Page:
Why WHO doesn't like travel bans

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International flight cancellation information is displayed at the Suvarnabhumi Airport as the Thai government extends a ban on incoming passenger flights following the coronavirus outbreak, Bangkok, Thailand. Photo by: REUTERS / Soe Zeya Tun

BURLINGTON, Vt. — The World Health Organization has discouraged countries from instituting travel bans and trade restrictions — in large part because experts say they are usually bad public health policy, but also because they create a political problem for the multilateral organization.

“Travel bans, as well as trade restrictions, are policies that the WHO is very reluctant to endorse. The WHO was reluctant to endorse it in the context of COVID-19. The WHO also was against it in the context of Ebola in West Africa,” said Nitsan Chorev, director of the graduate program in development at Brown University, during an online discussion Thursday.

As a multilateral organization that lacks enforcement authority over its member states, WHO cannot directly access countries’ health information and therefore relies on them to provide it.

“In order to be able to monitor and follow potential pandemics, the WHO requires the cooperation of countries,” Chorev said.

“The WHO bureaucracy is very concerned that if countries knew that if they report on new viruses, for example, this would immediately lead to travel bans and trade restrictions, this would be a major disincentive for countries to report to the WHO about what they find,” she added.

The issue has taken on new urgency after U.S. President Donald Trump’s April 14 announcement about halting funding to WHO. That decision was the product of a wide range of White House complaints about the multilateral system, China, and criticism of the administration’s handling of the coronavirus outbreak, but Trump has pointed specifically to a disagreement with WHO’s leadership over the usefulness of travel bans in halting the global pandemic.

“The W.H.O. really blew it. For some reason, funded largely by the United States, yet very China centric. We will be giving that a good look. Fortunately I rejected their advice on keeping our borders open to China early on. Why did they give us such a faulty recommendation?” Trump tweeted on April 7.

The White House instituted a ban on travel for non-U.S. citizens arriving from China on Jan. 31.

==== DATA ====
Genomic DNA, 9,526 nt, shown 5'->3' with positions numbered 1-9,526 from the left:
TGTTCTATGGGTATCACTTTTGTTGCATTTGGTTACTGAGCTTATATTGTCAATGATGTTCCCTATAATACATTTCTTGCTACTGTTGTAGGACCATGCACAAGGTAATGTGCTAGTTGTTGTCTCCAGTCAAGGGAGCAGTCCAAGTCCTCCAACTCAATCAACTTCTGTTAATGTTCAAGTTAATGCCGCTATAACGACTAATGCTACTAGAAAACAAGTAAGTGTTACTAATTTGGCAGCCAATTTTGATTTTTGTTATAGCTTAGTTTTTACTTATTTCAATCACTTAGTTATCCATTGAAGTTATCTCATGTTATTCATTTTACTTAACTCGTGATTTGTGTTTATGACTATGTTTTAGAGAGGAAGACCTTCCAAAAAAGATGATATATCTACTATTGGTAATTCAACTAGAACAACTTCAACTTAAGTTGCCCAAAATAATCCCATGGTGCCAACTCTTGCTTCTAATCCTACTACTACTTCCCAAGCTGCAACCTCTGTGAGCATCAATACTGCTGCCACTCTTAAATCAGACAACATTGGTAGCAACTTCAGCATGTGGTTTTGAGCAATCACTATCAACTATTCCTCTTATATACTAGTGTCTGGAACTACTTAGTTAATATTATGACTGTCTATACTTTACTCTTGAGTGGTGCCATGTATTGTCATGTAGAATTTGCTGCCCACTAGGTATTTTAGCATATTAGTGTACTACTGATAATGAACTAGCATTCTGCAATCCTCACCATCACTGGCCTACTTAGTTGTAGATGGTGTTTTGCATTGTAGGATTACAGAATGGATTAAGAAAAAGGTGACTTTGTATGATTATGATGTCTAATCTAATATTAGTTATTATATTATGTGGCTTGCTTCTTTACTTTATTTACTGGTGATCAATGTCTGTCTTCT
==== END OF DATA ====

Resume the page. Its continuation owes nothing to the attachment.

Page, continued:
Shortly after declaring the COVID-19 outbreak a public health emergency of international concern on Jan. 30, WHO Director-General Tedros Adhanom Ghebreyesus urged countries not to take measures that “unnecessarily interfere with international travel and trade.”

“This would be a major disincentive for countries to report to the WHO about what they find.”

— Nitsan Chorev, director, Brown University Graduate Program in Development

WHO has issued guidance that reflects that same assessment — and which has drawn President Trump’s ire.

“WHO continues to advise against the application of travel or trade restrictions to countries experiencing COVID-19 outbreaks,” the health agency wrote on Feb. 29.

“In general, evidence shows that restricting the movement of people and goods during public health emergencies is ineffective in most situations and may divert resources from other interventions. Furthermore, restrictions may interrupt needed aid and technical support, may disrupt businesses, and may have negative social and economic effects on the affected countries,” it noted.

Chorev suggested that when the international community eventually works to resolve some of the disputes that have positioned WHO between rivals like the U.S. and China, the issue of incentives and information-sharing is one that they will likely need to tackle.

“The whole point here is [that] we’re in a pandemic where you have to somehow secure international cooperation,” said Matthew Kavanagh, director of the global policy and politics initiative at Georgetown University’s O’Neill Institute for National and Global Health Law.

“How little of that is going to happen if there’s a race to close up and solve problems that way? We’ve seen historically that that’s not turned out particularly well,” he added.

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About the author

  • Michael Igoe

    Michael Igoe is a Senior Reporter with Devex, based in Washington, D.C. He covers U.S. foreign aid, global health, climate change, and development finance. Prior to joining Devex, Michael researched water management and climate change adaptation in post-Soviet Central Asia, where he also wrote for EurasiaNet. Michael earned his bachelor's degree from Bowdoin College, where he majored in Russian, and his master’s degree from the University of Montana, where he studied international conservation and development.